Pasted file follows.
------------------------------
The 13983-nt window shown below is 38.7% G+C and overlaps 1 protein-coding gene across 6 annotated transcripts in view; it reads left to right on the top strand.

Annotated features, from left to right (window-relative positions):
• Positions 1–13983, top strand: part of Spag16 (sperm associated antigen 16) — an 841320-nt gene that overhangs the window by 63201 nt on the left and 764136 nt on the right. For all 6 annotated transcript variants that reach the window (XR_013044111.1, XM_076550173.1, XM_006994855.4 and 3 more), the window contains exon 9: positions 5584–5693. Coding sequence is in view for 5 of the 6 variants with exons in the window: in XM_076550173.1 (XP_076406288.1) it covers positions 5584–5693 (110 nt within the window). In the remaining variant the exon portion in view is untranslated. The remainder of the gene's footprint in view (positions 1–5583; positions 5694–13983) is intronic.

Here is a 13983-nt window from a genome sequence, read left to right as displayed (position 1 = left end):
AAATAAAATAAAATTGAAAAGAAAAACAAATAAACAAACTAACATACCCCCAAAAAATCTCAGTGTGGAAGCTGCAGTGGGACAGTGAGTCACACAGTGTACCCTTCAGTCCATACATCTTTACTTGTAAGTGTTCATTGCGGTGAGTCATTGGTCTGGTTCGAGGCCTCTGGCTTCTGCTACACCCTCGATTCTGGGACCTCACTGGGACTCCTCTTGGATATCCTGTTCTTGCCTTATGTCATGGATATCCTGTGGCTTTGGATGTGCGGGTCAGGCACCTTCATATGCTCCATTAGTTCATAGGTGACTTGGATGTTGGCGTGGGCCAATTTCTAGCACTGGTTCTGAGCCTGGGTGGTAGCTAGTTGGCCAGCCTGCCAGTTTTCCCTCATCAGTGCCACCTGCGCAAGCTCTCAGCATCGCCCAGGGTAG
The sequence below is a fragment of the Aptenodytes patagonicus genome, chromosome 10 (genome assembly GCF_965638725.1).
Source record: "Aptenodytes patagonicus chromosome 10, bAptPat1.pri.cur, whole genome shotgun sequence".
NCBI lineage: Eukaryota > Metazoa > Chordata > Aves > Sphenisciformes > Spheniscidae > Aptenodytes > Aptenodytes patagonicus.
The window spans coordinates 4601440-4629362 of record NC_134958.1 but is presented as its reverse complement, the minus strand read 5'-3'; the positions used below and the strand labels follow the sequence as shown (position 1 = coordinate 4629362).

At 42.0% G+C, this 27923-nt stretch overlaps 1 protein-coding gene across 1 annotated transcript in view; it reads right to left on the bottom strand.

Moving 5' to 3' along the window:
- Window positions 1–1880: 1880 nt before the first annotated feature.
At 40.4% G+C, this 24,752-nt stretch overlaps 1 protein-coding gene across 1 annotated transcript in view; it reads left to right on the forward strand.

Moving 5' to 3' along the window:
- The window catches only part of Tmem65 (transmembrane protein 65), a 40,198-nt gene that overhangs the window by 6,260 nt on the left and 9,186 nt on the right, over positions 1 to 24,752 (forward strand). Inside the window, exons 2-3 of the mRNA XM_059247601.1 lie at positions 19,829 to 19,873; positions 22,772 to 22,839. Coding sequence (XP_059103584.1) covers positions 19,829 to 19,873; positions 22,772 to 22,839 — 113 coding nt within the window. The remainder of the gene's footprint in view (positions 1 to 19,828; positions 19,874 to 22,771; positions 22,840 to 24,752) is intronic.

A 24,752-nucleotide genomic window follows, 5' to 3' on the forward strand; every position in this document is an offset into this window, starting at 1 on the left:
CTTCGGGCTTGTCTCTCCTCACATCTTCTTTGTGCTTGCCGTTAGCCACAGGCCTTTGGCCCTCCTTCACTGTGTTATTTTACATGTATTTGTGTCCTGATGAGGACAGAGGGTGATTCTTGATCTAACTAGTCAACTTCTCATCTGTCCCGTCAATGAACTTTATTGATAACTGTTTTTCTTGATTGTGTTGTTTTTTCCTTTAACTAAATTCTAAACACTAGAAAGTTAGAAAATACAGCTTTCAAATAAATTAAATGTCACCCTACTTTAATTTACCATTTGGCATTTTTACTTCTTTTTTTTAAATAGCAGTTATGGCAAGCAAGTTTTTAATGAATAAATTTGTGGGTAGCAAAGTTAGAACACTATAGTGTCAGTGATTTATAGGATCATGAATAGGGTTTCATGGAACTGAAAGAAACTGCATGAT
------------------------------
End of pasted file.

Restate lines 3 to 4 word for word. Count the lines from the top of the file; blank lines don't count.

• Positions 1–13983, top strand: part of Spag16 (sperm associated antigen 16) — an 841320-nt gene that overhangs the window by 63201 nt on the left and 764136 nt on the right. For all 6 annotated transcript variants that reach the window (XR_013044111.1, XM_076550173.1, XM_006994855.4 and 3 more), the window contains exon 9: positions 5584–5693. Coding sequence is in view for 5 of the 6 variants with exons in the window: in XM_076550173.1 (XP_076406288.1) it covers positions 5584–5693 (110 nt within the window). In the remaining variant the exon portion in view is untranslated. The remainder of the gene's footprint in view (positions 1–5583; positions 5694–13983) is intronic.

Here is a 13983-nt window from a genome sequence, read left to right as displayed (position 1 = left end):